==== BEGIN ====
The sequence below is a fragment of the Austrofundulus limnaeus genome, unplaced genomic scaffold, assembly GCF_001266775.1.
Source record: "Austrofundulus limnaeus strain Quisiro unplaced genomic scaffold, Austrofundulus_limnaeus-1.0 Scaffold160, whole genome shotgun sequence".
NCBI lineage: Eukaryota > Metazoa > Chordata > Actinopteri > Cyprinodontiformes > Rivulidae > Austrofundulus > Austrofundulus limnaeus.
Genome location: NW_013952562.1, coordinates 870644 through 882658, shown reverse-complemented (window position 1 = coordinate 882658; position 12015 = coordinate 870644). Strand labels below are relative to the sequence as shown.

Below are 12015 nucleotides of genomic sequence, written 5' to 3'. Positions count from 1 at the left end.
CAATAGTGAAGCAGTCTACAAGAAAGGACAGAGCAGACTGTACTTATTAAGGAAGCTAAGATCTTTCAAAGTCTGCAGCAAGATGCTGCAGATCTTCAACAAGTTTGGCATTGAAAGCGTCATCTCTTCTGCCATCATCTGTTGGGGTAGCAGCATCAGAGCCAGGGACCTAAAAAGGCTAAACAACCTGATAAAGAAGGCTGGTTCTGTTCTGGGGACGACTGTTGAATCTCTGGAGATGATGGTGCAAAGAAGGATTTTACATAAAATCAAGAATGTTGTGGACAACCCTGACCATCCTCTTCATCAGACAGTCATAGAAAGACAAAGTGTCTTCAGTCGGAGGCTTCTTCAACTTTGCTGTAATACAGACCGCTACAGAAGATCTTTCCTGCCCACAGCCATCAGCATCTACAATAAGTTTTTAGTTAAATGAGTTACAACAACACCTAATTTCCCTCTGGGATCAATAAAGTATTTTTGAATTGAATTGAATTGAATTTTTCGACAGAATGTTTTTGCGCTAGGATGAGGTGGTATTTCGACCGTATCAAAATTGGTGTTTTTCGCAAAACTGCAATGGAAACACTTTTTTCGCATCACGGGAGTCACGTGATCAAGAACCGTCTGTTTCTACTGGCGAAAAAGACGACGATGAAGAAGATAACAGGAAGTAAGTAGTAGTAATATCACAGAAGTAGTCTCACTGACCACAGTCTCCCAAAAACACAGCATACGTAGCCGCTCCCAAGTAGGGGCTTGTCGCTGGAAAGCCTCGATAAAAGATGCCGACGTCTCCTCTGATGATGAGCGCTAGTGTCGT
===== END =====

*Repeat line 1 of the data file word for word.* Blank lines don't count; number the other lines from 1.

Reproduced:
The sequence below is a fragment of the Austrofundulus limnaeus genome, unplaced genomic scaffold, assembly GCF_001266775.1.